Hot Takes

NXT vs Young Lions

Results now, or later.

by Michael Hunt | May 11, 2018

It’s hard to look down to Orlando and imagine NXT as anything but a success. The new developmental brand has been one nearly constant bright spot for an ever waning WWE. Comparatively the NJPW version of developmental is often invisible, or at the very least unhighlighted. Known as “young lions” NJPW rookie wrestlers go by a completely different set of rules dictated mostly by Japan’s own wrestling culture. It’s that difference that sets NJPW’s young lion system apart and might just make it better than NXT.

NXT's greatest match.

NXT began as a replacement to the languid developmental system WWE had throughout the late 2000s and into the early 2010s. Based on the old territory system, new recruits to the WWE would be sent to Florida or Ohio where they could learn the basics, wrestle in front of crowds, and hopefully move on. Despite some success these territories were often producing wrestlers who weren’t ready for the intense demands a WWE lifestyle places on wrestlers. Live shows, travel, and character development were brushed to the side in favor of wrestling basics. The system didn’t fit the mold. Then came NXT.

Birthed from an already dead brand for recruiting “new” wrestlers to the WWE, NXT set a different pace pretty early. NXT had a weekly show, a PPV, and a roster of notable talented indie wrestlers. It took years before NXT was something to chant in massive arenas but the hard work had paid off. NXT was the place to be, even more so than the big brother brands of Raw and Smackdown. Across the ocean in Japan however the Young Lion system was the kind of stepping stone NXT had quickly outgrown.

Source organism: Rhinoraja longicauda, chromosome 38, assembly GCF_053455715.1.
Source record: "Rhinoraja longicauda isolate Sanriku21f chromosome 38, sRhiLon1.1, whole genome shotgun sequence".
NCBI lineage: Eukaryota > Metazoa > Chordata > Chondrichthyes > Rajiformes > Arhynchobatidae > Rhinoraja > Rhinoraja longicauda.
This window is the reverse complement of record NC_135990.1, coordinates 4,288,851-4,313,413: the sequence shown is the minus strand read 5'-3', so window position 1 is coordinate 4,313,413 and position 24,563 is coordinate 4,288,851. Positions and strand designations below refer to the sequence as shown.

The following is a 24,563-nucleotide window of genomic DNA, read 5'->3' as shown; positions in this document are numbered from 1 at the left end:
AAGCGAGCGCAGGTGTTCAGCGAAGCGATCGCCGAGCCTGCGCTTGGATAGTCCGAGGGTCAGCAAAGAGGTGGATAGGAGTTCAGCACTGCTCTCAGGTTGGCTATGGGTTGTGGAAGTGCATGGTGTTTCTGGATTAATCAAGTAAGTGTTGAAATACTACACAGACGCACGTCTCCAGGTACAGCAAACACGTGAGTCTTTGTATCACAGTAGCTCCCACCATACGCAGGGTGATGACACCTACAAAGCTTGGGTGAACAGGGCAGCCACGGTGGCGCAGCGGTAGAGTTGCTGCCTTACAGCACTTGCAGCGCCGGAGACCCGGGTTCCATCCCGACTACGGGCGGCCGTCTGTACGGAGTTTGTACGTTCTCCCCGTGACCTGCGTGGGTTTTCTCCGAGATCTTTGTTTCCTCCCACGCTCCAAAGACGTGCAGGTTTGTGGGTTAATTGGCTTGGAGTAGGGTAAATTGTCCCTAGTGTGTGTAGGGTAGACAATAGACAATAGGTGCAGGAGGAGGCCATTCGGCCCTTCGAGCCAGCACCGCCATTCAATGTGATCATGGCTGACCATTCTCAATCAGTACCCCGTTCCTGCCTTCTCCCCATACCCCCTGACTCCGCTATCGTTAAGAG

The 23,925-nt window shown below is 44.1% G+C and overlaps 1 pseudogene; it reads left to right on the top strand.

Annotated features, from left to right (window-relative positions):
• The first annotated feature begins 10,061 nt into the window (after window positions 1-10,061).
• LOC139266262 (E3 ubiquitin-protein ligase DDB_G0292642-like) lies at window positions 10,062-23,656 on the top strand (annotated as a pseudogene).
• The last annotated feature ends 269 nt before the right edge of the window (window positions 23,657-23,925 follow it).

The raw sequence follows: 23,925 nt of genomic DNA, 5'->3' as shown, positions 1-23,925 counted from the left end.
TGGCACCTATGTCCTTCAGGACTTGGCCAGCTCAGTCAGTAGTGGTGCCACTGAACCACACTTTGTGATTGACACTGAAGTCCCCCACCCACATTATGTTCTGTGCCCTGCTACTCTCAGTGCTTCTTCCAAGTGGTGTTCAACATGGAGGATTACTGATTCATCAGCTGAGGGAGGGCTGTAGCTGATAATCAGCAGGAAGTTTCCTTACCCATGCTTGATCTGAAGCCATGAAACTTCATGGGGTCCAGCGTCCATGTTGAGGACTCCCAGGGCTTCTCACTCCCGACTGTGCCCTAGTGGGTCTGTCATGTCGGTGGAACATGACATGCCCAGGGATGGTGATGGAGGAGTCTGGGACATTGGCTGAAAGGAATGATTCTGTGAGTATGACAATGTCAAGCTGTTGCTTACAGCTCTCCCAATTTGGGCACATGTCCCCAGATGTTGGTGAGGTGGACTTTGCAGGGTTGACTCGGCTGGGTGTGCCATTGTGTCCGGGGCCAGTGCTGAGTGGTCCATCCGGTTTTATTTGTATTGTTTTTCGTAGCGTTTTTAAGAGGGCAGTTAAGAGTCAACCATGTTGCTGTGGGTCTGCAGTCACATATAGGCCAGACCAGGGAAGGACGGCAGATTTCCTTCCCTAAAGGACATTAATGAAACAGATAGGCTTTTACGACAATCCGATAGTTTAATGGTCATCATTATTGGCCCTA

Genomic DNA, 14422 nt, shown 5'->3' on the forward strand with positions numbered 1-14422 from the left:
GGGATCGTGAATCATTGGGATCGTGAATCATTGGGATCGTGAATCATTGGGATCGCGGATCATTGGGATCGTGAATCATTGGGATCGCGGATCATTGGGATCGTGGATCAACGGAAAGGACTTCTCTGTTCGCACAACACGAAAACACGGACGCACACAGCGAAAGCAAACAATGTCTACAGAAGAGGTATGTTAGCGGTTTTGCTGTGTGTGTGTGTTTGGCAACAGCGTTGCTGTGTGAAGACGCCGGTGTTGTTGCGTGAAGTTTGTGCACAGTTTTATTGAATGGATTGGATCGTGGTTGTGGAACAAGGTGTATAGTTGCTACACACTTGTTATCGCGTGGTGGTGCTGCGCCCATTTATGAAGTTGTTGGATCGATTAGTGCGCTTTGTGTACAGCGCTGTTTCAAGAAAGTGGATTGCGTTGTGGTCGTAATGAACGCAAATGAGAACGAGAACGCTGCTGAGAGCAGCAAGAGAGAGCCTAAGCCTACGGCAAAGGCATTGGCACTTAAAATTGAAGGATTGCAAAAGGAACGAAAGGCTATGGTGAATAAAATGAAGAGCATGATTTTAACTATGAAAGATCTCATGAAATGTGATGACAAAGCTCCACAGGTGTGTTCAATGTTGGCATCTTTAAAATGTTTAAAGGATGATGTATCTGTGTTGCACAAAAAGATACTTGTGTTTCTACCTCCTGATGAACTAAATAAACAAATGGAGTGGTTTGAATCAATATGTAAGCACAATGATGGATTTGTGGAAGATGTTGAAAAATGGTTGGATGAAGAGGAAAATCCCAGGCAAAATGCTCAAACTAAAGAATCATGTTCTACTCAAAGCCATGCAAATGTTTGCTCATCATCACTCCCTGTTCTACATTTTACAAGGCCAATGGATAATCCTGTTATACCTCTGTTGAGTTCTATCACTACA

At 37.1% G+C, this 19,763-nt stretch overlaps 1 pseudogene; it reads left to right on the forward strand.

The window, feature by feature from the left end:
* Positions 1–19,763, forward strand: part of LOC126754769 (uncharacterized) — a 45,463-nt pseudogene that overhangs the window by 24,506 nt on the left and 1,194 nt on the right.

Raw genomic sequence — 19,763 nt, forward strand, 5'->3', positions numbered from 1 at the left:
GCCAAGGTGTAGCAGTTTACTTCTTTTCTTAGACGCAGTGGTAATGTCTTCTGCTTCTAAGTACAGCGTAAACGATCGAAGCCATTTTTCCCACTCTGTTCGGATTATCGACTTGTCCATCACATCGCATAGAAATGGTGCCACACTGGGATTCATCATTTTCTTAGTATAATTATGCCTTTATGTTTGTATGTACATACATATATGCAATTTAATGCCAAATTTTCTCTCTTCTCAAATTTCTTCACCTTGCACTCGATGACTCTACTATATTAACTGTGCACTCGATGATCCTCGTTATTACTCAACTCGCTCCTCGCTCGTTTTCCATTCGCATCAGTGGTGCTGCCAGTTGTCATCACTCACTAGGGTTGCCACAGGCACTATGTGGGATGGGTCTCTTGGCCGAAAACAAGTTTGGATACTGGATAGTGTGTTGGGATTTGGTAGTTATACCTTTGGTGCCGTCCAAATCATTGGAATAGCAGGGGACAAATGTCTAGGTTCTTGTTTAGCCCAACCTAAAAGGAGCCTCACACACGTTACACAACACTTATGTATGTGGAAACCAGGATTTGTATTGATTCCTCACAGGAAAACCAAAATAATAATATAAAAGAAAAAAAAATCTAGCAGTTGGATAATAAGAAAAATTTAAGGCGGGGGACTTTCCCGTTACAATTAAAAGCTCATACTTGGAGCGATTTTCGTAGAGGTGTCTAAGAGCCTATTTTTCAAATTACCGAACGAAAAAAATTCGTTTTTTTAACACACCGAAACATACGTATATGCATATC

Nothing stands out except how you wrestle.

Young Lions live in a dorm right next door to their gym. They cook, clean, and carry bags for the wrestlers already on the NJPW roster. When they do wrestle they must all wear the same black trunks and ring shoes. After three years as a Young Lion they leave Japan on an excursion to learn. When they return they graduate and finally move up to the main roster. It’s a rigid system, one fitting the country and promotion it’s attached to. This system has produced some immense talent and it’s difficult to look down the roster of names and not be impressed. Where NXT invites established names and promotes based on name value, the Young Lion system is based solely around results.

It comes down to results. NXT isn’t about tomorrow, it’s about today. Originally designed to prepare the future of WWE, now NXT is the future of WWE. The best matches happen there, the best wrestlers showcase their talents there. WWE has turned into a retirement home for indie wrestlers who gave their last wonderful gasps of wrestling down in developmental. Contrast that to the Young Lions who have no show to produce, no traveling to do. Their duty is to learn how to wrestle, and learn how to respect the business their in. They are learning the hardships and nothing else. It seems harsh because in some ways it is. They aren’t producing superstars, they’re producing wrestlers.

The differences between NXT and the Young Lions is as stark as the differences between WWE and NJPW. Despite making the same product they have wildly different approaches. Style or substance.

About Michael Hunt

Michael Hunt is the ProWrestling.Cool editor with the hot, hot takes and is also an editor over at VideoGameChooChoo. He enjoys burritos, reruns of Friends, Pokémon cards, and the occasional metal concert.



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